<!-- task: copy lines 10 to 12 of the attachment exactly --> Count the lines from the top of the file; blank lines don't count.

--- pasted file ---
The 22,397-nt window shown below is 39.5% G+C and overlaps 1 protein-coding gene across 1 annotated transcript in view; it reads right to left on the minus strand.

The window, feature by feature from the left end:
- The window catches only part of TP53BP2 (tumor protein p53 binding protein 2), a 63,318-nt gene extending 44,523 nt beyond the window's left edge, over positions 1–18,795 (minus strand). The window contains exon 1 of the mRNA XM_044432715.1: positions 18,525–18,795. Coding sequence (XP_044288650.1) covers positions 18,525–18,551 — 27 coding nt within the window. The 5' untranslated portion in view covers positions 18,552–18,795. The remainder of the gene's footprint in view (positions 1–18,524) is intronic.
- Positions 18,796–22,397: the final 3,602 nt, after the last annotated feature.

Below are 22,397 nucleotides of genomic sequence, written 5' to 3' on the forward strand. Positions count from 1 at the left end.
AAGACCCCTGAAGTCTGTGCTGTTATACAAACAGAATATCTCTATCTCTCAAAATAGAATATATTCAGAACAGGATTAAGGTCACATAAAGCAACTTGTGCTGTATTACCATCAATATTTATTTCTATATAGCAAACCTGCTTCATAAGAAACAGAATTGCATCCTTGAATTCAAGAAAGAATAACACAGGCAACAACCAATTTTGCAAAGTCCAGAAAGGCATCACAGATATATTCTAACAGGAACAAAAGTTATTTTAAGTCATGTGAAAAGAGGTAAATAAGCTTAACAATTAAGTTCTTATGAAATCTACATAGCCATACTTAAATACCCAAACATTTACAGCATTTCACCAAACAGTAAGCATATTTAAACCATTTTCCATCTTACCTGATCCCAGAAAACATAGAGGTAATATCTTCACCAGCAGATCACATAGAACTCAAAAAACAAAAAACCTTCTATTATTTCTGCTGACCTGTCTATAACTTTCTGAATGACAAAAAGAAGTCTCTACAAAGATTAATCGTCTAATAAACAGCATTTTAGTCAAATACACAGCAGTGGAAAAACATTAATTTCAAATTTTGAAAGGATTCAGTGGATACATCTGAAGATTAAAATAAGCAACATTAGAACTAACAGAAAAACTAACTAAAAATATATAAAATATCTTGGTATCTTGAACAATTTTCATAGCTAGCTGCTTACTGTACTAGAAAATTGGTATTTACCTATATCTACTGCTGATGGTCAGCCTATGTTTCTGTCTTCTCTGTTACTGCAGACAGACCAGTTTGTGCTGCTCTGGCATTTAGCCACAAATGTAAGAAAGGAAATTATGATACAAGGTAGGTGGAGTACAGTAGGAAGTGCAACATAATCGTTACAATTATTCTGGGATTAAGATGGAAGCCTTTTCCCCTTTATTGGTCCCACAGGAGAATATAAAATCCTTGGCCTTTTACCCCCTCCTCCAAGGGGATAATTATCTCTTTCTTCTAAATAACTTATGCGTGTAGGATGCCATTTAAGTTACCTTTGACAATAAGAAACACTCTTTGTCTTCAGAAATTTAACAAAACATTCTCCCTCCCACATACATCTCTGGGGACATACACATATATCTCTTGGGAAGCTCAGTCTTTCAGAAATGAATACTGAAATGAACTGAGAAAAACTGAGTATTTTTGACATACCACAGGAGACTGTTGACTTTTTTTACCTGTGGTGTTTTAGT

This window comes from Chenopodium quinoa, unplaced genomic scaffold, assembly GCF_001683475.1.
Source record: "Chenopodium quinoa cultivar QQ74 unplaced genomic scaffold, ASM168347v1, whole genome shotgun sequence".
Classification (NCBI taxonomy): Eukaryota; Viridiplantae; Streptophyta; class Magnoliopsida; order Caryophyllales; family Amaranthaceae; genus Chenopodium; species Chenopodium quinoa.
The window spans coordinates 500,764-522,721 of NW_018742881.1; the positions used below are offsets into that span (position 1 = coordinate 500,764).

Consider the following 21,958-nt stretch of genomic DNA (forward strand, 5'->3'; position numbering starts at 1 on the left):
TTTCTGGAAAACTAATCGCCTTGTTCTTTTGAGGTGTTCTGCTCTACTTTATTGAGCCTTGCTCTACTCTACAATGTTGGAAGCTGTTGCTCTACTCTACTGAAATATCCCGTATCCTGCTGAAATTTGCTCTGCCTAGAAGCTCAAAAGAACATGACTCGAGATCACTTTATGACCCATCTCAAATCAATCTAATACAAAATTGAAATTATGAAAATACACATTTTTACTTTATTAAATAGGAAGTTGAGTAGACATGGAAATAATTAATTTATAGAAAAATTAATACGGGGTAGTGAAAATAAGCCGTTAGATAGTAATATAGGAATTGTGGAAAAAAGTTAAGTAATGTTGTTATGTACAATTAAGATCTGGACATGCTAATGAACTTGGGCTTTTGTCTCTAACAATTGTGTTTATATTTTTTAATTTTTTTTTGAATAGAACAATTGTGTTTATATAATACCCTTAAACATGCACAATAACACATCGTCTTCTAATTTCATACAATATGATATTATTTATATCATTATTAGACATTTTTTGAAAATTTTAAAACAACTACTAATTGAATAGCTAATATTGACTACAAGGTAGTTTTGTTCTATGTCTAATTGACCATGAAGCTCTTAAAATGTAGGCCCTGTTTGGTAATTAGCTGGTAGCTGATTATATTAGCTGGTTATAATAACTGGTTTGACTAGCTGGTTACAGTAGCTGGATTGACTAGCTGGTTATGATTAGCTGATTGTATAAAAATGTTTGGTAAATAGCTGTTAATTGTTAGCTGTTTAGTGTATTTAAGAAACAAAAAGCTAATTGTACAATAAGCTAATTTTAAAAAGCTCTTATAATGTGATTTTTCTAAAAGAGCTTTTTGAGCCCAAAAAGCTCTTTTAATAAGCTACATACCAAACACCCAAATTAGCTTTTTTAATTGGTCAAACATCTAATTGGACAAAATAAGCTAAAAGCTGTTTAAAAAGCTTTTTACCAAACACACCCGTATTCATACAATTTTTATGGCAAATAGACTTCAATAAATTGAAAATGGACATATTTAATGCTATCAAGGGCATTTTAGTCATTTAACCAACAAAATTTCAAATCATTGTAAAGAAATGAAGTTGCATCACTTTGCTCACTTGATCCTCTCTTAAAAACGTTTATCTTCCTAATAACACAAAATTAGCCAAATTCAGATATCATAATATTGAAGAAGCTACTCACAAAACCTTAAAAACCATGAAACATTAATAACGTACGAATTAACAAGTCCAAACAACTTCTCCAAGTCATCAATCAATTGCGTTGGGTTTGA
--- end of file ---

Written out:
The window spans coordinates 500,764-522,721 of NW_018742881.1; the positions used below are offsets into that span (position 1 = coordinate 500,764).

Consider the following 21,958-nt stretch of genomic DNA (forward strand, 5'->3'; position numbering starts at 1 on the left):
TTTCTGGAAAACTAATCGCCTTGTTCTTTTGAGGTGTTCTGCTCTACTTTATTGAGCCTTGCTCTACTCTACAATGTTGGAAGCTGTTGCTCTACTCTACTGAAATATCCCGTATCCTGCTGAAATTTGCTCTGCCTAGAAGCTCAAAAGAACATGACTCGAGATCACTTTATGACCCATCTCAAATCAATCTAATACAAAATTGAAATTATGAAAATACACATTTTTACTTTATTAAATAGGAAGTTGAGTAGACATGGAAATAATTAATTTATAGAAAAATTAATACGGGGTAGTGAAAATAAGCCGTTAGATAGTAATATAGGAATTGTGGAAAAAAGTTAAGTAATGTTGTTATGTACAATTAAGATCTGGACATGCTAATGAACTTGGGCTTTTGTCTCTAACAATTGTGTTTATATTTTTTAATTTTTTTTTGAATAGAACAATTGTGTTTATATAATACCCTTAAACATGCACAATAACACATCGTCTTCTAATTTCATACAATATGATATTATTTATATCATTATTAGACATTTTTTGAAAATTTTAAAACAACTACTAATTGAATAGCTAATATTGACTACAAGGTAGTTTTGTTCTATGTCTAATTGACCATGAAGCTCTTAAAATGTAGGCCCTGTTTGGTAATTAGCTGGTAGCTGATTATATTAGCTGGTTATAATAACTGGTTTGACTAGCTGGTTACAGTAGCTGGATTGACTAGCTGGTTATGATTAGCTGATTGTATAAAAATGTTTGGTAAATAGCTGTTAATTGTTAGCTGTTTAGTGTATTTAAGAAACAAAAAGCTAATTGTACAATAAGCTAATTTTAAAAAGCTCTTATAATGTGATTTTTCTAAAAGAGCTTTTTGAGCCCAAAAAGCTCTTTTAATAAGCTACATACCAAACACCCAAATTAGCTTTTTTAATTGGTCAAACATCTAATTGGACAAAATAAGCTAAAAGCTGTTTAAAAAGCTTTTTACCAAACACACCCGTATTCATACAATTTTTATGGCAAATAGACTTCAATAAATTGAAAATGGACATATTTAATGCTATCAAGGGCATTTTAGTCATTTAACCAACAAAATTTCAAATCATTGTAAAGAAATGAAGTTGCATCACTTTGCTCACTTGATCCTCTCTTAAAAACGTTTATCTTCCTAATAACACAAAATTAGCCAAATTCAGATATCATAATATTGAAGAAGCTACTCACAAAACCTTAAAAACCATGAAACATTAATAACGTACGAATTAACAAGTCCAAACAACTTCTCCAAGTCATCAATCAATTGCGTTGGGTTTGA